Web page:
Are you a trusted educator because you’re a broadcast medium? That’s a question you should ask yourself every day. Do people in your classrooms trust you?

Now, I’ll give you a brief very quick timeline for the companies that I’ve started and some of the lessons that I learned and some of the things that you can perhaps translate into the students that you’re working with.

The College Connection I started at St. Lawrence University in my dorm room. It was a postering company that very quickly failed, postering network where we wanted to put posters up on college campuses to help students get access to Dominoes Pizza, to the restaurant, etc.

In a very short period of time, six months, we had one client. It was a ticket merchant, which was a scalper. And his check bounced. Not a good concept.

Also, a new entrepreneur, so what we did is we changed the approach very quickly. That’s something you’ve heard before--that is to change your approach. We created a book called The Passport to give to students that are studying and traveling abroad.

We then sold advertising to AT&T, American Express and distributed it to educational institutions to help students understand what they needed to know when they went abroad - little things like how the yogurt dates are reversed.

When they distributed the book, we started selling euro passes. A very short time after that, we had $1.5 million in sales in our second six months of being in business.

Changing the approach from what was failing to what wouldn’t fail is something that they need to do. You can try something, you can fail, and then, move on.

I also got involved in a magazine called Tri-Athlete Magazine. This is something that taught me about my nightmare test. So, you need to teach your students about their own personal nightmare test.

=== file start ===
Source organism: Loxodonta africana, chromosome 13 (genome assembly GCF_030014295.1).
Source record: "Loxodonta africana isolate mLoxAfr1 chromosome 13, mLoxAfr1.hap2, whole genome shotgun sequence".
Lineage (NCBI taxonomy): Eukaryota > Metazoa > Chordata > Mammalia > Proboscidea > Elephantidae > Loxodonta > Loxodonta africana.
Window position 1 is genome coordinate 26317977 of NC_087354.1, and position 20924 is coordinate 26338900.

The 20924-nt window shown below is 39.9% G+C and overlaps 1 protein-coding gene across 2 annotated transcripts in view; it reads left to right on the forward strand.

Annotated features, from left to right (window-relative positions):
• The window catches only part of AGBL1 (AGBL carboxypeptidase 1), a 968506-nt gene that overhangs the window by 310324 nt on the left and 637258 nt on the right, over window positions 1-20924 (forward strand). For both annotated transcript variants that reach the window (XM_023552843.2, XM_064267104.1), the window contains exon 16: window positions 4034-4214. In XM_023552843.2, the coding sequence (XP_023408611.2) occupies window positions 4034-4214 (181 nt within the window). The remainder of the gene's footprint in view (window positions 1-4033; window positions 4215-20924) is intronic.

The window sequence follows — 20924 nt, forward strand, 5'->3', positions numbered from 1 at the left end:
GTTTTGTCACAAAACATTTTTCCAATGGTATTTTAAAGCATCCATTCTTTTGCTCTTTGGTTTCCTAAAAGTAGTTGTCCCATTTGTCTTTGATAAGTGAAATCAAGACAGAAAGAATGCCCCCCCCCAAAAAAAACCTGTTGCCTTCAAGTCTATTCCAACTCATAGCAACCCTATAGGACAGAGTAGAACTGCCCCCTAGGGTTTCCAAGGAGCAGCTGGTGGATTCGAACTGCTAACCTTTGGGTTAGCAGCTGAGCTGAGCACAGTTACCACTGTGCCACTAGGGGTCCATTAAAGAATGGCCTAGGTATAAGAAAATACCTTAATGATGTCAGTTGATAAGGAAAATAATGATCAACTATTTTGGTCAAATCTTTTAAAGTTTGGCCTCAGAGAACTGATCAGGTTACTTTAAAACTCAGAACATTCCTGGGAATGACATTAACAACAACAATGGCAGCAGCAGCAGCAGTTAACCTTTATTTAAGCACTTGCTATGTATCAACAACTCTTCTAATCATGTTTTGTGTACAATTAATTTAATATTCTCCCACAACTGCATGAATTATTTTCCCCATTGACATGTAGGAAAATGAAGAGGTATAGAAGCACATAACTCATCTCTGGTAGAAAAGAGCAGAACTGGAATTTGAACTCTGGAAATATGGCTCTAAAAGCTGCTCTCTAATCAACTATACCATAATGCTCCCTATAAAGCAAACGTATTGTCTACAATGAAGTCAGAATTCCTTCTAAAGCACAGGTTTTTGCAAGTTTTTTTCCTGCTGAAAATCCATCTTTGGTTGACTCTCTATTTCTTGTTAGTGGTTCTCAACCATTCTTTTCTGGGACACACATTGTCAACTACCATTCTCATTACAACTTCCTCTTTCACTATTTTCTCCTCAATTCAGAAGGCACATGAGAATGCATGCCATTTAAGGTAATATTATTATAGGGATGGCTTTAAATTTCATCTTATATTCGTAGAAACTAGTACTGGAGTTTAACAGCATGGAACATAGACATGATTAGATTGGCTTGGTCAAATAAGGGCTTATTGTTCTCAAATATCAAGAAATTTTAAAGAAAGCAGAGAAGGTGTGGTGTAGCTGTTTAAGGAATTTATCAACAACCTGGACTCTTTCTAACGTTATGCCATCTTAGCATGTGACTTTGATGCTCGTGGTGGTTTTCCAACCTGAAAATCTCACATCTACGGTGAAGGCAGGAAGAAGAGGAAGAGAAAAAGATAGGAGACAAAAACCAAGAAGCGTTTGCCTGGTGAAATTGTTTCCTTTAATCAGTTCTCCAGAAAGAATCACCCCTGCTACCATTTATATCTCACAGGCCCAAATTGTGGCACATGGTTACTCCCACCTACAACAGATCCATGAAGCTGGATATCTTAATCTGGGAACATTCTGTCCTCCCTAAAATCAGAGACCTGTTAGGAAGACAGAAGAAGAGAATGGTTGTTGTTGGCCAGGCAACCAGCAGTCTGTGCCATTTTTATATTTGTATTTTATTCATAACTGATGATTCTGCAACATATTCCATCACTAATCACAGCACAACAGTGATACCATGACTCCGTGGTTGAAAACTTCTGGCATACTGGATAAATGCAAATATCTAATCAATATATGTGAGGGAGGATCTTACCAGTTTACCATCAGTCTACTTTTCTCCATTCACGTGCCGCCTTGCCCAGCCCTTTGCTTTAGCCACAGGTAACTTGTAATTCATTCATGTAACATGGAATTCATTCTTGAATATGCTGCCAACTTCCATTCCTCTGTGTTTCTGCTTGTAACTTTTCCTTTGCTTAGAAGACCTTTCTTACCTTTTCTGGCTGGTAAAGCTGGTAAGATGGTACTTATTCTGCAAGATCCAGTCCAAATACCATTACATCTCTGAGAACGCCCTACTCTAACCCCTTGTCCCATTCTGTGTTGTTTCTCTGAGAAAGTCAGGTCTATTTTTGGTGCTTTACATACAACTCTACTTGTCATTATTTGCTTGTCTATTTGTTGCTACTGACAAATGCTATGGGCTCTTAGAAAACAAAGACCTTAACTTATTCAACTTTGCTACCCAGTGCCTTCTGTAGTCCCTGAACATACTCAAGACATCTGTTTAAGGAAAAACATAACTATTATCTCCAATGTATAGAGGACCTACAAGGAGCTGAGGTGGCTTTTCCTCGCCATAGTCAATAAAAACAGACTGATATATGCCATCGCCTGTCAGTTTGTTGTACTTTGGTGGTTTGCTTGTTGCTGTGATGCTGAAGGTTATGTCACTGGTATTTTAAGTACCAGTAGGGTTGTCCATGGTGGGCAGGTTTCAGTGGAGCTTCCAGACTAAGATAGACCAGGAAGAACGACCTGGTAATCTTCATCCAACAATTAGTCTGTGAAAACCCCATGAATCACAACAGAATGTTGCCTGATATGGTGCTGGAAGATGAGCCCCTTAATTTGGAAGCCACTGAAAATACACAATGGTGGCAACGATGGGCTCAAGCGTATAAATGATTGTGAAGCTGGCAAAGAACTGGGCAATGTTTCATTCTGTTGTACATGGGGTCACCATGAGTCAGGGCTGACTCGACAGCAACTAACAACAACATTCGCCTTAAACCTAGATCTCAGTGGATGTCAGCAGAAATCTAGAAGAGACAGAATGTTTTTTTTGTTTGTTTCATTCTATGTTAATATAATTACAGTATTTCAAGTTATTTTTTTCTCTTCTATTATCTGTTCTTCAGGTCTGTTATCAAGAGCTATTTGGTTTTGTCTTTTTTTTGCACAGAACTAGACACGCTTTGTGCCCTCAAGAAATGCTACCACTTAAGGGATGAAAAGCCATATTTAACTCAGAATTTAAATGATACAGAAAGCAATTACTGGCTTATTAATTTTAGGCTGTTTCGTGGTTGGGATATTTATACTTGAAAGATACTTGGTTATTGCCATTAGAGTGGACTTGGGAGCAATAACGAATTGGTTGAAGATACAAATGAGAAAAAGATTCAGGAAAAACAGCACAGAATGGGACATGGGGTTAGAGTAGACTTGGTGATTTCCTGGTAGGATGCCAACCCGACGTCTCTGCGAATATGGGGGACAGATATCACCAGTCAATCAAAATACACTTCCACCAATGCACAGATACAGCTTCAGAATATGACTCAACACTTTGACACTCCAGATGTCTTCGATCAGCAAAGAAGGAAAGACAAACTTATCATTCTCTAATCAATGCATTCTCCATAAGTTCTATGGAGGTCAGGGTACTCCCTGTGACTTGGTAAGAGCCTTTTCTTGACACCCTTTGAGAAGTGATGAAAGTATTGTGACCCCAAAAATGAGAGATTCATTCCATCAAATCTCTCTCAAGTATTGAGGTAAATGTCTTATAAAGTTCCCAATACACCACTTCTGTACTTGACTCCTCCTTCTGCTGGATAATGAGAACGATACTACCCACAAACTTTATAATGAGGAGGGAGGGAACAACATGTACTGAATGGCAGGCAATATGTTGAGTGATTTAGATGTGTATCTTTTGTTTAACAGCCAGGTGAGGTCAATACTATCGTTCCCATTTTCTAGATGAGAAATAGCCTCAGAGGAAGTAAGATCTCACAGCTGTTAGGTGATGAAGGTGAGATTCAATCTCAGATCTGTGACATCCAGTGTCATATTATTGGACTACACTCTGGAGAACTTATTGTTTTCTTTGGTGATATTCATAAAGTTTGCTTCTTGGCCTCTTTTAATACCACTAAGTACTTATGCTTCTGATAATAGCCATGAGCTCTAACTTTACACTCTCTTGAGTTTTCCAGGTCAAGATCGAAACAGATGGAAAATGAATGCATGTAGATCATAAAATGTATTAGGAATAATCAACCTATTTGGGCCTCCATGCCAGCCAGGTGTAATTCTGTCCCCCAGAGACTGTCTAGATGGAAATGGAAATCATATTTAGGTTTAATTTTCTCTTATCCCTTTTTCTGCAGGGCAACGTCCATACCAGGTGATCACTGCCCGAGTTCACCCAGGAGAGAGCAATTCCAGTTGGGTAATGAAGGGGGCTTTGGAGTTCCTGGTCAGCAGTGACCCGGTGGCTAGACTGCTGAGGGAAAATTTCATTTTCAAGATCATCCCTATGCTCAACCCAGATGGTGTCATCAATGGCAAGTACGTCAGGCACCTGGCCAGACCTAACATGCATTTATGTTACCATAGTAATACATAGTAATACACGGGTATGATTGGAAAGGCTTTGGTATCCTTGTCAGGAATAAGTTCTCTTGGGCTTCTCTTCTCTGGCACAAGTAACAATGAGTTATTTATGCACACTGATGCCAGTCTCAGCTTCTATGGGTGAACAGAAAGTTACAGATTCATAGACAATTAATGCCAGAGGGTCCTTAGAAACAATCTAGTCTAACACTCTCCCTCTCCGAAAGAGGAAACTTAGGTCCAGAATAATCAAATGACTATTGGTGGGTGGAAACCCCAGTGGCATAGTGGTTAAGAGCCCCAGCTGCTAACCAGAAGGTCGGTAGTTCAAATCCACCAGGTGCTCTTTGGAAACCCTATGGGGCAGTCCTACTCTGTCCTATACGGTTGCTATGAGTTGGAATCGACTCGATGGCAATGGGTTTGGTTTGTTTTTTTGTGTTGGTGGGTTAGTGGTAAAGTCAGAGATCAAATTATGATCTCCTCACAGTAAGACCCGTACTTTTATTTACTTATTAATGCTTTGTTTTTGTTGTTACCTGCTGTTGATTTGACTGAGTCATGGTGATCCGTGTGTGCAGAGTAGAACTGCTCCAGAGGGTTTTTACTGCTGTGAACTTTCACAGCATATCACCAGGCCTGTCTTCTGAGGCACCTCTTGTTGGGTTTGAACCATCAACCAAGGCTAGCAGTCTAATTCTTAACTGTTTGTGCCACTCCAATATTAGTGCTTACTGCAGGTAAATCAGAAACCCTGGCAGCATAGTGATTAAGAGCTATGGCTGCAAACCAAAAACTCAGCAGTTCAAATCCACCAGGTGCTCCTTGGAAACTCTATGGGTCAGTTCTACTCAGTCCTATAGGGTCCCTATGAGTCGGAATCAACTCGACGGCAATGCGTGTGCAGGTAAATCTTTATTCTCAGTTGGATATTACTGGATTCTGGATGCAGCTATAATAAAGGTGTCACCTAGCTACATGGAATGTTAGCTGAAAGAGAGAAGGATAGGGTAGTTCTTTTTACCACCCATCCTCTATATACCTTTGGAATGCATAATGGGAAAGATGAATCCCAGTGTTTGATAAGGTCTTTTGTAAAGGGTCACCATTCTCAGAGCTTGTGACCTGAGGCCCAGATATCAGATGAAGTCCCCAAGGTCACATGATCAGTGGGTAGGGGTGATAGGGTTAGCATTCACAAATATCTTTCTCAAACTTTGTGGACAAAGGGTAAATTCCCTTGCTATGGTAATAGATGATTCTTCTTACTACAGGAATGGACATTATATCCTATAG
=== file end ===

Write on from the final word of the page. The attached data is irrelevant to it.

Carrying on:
My nightmare test was I was approached by the group that owned the magazine and they said, hey, we’d really, really like you to come and run this business for us - not the magazine, but the business of the little chips that go on the shoes, the transponders so when you’re running in a marathon, you put this little chip on everybody’s shoe, and then, you take it off. But, they didn’t pass my nightmare test.

The idea of driving around to races and bending down and taking chips off of people’s feet with these very dirty mats and then putting them in trucks and driving them back across country didn’t pass my nightmare test, nor does running and owning a restaurant. What is your nightmare test?

So, I asked them instead, you also own a magazine called Tri-Athlete. I’d like to get involved. It looks like it’s having some problems. It was a turnaround situation.

So, I did a leveraged buyout, which means I didn’t have the capital to start it. In fact, when I started my first company, didn’t have the capital to start it. Asked my dad if I could borrow $10,000 to start this company. He said get a job.